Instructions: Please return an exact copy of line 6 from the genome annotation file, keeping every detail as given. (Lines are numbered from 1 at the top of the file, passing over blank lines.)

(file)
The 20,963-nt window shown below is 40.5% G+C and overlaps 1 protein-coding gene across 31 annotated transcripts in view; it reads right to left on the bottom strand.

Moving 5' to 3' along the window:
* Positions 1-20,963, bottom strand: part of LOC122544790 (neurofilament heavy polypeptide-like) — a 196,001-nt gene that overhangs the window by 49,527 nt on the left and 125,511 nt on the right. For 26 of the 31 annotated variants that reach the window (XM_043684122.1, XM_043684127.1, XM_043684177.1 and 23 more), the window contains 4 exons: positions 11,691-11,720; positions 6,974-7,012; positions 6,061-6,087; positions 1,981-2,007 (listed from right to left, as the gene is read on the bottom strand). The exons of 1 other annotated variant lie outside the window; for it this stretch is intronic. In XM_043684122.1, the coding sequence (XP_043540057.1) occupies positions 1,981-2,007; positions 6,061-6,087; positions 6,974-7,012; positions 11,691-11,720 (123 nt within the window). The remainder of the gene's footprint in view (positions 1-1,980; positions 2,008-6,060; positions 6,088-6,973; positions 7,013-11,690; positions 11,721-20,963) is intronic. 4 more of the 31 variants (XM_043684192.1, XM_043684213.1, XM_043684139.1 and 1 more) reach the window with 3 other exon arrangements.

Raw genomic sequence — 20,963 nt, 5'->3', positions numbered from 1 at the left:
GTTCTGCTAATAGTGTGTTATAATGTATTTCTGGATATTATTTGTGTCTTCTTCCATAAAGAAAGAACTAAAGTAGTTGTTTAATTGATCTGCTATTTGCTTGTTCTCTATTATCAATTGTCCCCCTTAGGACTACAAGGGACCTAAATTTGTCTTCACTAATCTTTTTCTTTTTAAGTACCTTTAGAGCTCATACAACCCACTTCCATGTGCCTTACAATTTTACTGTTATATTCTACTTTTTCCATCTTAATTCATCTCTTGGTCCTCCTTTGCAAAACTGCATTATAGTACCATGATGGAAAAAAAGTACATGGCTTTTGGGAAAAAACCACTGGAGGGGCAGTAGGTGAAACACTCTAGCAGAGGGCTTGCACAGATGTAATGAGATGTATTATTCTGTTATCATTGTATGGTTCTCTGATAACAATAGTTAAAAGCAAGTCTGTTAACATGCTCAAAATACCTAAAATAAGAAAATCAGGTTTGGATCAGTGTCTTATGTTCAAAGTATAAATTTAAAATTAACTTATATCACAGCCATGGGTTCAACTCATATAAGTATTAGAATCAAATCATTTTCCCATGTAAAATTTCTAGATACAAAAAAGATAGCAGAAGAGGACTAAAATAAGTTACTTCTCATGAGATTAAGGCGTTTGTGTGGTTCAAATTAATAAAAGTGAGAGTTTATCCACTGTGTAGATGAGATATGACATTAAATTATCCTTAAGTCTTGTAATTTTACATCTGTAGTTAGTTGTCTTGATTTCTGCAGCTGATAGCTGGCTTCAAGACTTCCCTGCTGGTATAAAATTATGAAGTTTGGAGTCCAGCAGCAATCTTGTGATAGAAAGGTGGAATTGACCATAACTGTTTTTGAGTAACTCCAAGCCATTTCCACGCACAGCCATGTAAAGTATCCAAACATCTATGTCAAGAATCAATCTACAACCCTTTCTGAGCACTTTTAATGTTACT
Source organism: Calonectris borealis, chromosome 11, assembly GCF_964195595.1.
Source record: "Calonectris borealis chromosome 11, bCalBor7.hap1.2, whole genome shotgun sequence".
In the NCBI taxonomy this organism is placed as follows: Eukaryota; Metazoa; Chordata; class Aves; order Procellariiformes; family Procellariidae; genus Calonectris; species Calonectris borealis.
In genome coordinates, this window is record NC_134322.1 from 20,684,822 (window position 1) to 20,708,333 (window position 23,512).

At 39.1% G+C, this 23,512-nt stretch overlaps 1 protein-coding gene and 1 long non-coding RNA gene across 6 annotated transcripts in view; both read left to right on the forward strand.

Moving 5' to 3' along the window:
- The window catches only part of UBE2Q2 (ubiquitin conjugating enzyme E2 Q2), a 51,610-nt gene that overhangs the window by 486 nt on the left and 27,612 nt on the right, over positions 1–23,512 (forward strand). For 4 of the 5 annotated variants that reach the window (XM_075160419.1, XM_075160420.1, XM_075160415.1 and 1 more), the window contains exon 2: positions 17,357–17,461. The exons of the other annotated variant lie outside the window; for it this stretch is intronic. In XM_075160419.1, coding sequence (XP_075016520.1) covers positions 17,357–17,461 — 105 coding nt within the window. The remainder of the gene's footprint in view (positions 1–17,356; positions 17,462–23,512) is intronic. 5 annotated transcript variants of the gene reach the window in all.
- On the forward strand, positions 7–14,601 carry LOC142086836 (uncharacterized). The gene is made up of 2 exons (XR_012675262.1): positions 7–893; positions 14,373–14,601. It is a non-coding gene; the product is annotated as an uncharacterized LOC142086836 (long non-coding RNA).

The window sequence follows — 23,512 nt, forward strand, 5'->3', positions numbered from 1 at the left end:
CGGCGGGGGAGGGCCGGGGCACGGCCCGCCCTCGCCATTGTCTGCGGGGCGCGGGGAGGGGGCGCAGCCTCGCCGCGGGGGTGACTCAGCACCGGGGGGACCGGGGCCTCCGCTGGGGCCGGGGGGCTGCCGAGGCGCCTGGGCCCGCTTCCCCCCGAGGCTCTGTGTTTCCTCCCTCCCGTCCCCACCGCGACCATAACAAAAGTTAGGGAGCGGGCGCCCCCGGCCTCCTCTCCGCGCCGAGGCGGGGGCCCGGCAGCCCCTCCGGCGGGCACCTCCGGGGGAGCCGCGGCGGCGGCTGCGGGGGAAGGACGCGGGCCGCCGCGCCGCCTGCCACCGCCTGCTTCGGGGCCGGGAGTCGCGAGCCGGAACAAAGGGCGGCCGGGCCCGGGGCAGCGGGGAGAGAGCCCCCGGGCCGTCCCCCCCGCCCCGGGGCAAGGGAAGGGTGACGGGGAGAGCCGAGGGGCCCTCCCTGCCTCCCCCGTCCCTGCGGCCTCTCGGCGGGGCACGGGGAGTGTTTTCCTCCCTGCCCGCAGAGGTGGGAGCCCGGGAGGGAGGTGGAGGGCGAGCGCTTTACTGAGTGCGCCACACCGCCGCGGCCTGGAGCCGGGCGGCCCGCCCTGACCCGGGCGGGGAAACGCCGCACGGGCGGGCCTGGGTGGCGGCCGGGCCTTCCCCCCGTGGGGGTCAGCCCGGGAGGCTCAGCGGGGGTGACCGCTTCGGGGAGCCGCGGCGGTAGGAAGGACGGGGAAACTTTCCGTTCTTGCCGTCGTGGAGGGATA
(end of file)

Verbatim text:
Source organism: Calonectris borealis, chromosome 11, assembly GCF_964195595.1.